Coote, Michelle L.,*,1 Noble, Benjamin B.,1 Haworth Naomi L.,1 Ciampi, S.2

 

1ARC Centre of Excellence for Electromaterials Science, Research School of Chemistry, Australian National University, Canberra ACT 2601, Australia
2
Department of Chemistry, Curtin University, Bentley, Western Australia 6102, Australia

 

It is well known that the rate of redox reactions can be manipulated by means of an electrical potential gradient. However, in this talk we will show that electrostatic catalysis is also a practical possibility for manipulating non-redox processes. As elegantly demonstrated by Shaik and co-workers, many formally covalent species can be stabilized by resonance between their covalent and one or more charge-separated mesomeric forms.1 In principle, if an electric field is oriented in such a way as to electrostatically stabilize one of these minor contributors, the amount of resonance will increase and the species will be stabilized accordingly. As an example, Shaik and co-workers showed via quantum-chemical modelling that an oriented electric field could be used to promote selectivity between the exo and endo products of a simple Diels-Alder reaction, and also lower the activation barriers. However, for electrostatic catalysis to be achieved in practice, the orientation of the reactants would have to be controlled. We have been using a combination of theory and experiment to explore various solutions to this problem. The first is using surface chemistry techniques, in conjunction with the break-junction technique in scanning tunnelling microscopy, to probe unfavourable Diels-Alder chemical reactions.2 This allows us to detect chemical reaction events at the single molecule level, whilst delivering an oriented electrical field-stimulus across the approaching reactants. The second is making use of the electric fields within the double layers of electrochemical cells to manipulate both redox and non-redox unimolecular reactions. Here we find that molecules actually self-align and interact with electrolyte ions to facilitate catalysis.3 Finally, in an approach that is truly scalable, we have instead addressed problem of orientation of the electric field by making use of appropriately placed charged functional groups to provide the electrostatic stabilization for solution-phase reactions.4 In this way, the direction of the local field experienced by the reaction centre is fixed, and by associating the stabilization or destabilization with the protonation state of an acid or base group, it has the advantage of providing a convenient pH switch. In this talk our experimental and theoretical results will be presented and the broader prospects for electrostatic catalysis discussed.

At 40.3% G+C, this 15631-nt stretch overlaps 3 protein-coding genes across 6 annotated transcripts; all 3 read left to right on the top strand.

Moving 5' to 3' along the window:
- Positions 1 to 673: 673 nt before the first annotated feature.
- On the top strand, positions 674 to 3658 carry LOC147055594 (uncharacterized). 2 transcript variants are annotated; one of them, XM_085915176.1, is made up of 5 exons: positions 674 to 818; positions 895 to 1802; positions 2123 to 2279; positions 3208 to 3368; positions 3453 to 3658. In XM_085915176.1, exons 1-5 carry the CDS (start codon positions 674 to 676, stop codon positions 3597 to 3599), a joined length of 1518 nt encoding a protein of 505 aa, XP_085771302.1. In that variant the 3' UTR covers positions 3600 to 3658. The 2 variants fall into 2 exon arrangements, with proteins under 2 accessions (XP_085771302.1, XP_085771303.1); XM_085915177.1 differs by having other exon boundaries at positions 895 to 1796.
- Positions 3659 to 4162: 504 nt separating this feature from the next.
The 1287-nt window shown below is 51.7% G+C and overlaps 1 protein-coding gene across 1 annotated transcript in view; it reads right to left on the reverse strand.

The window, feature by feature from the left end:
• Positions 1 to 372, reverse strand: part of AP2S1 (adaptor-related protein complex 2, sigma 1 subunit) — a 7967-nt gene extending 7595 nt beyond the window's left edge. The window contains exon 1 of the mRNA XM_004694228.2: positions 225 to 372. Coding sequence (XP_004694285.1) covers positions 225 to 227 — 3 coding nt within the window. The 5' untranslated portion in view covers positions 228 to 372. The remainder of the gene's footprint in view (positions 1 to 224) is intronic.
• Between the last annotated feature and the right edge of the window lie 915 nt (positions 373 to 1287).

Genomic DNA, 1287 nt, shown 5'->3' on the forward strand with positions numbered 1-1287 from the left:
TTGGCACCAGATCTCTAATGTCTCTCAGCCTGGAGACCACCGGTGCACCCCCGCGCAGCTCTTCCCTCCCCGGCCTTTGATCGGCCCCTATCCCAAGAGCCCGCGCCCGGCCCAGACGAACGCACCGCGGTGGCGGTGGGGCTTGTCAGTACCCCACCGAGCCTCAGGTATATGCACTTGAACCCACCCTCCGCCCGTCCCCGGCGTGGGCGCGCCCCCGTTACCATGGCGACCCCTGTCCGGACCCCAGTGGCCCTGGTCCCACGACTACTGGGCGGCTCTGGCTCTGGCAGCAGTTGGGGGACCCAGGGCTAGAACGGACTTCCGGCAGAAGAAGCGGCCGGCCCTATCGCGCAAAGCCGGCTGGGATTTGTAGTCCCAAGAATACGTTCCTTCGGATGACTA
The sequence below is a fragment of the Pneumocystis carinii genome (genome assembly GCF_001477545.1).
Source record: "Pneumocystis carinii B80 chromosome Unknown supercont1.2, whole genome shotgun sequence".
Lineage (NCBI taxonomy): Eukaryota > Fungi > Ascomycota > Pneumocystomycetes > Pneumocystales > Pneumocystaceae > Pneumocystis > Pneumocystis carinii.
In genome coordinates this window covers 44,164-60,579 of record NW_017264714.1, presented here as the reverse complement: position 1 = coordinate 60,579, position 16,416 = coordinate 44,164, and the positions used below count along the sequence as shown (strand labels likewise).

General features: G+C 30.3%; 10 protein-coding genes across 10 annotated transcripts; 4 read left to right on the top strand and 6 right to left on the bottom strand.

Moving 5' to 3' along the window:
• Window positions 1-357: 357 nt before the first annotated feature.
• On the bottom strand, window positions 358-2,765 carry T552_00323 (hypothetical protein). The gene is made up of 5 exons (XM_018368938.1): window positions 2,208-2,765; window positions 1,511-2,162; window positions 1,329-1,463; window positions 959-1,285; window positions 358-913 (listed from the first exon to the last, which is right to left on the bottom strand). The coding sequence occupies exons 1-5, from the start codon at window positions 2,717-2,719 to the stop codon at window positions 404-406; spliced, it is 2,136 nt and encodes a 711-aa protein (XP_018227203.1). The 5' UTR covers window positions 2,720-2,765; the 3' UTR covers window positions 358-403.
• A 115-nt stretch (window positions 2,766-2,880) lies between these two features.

1 For a review see: Shaik, S. Mandal, D. Ramanan, R. Nature Chem. 2016, 8, 1091-1098.

2 Aragonès, A.C.; Haworth, N.L.; Darwish, N.; Ciampi, S.; Bloomfield, N.J.; Wallace, G.G.; Diez-Perez, I.; Coote, M.L. Nature 2016 531, 88-91

3 (a) Zhang, L.; Vogel, Y.B.; Noble, B.B.; Gonçales, V.R.; Darwish, N.; Le Brun, A.P.; Gooding, J.J.; Wallace, G.G.; Coote, M.L; Ciampi, S. J. Am. Chem. Soc., (2016) 38, 9611–9619; (b) Zhang, L.; Noble, B.B.; Laborda, E.; Pluczyk, S.; Le Brun, A.P; Wallace, G.G.; Gonzalez, J.; Coote, M.L.; Ciampi, S., submitted.

4 (a) Gryn'ova, G.; Marshall, D.L.; Blanksby, S.J.; Coote, M.L. Nature Chem. 2013, 5, 474-481. (b) Gryn'ova G.; Coote M.L. J. Am. Chem. Soc. 2013, 135, 15392-15403. (c) Klinska, M.; Smith, L. M.; Gryn’ova G.; Banwell M.G.; Coote, M.L. Chem. Sci. 2015, 6, 5623–5627.

 

Biographic Details

Michelle L. Coote

Professor of Chemistry and Associate Editor of J. Am. Chem. Soc.

Research School of Chemistry, Australian National University,

Phone: +61 2 6125 3771 E-mail: michelle.coote@anu.edu.au

Research interests: polymers, physical organic chemistry, theoretical chemistry, catalysis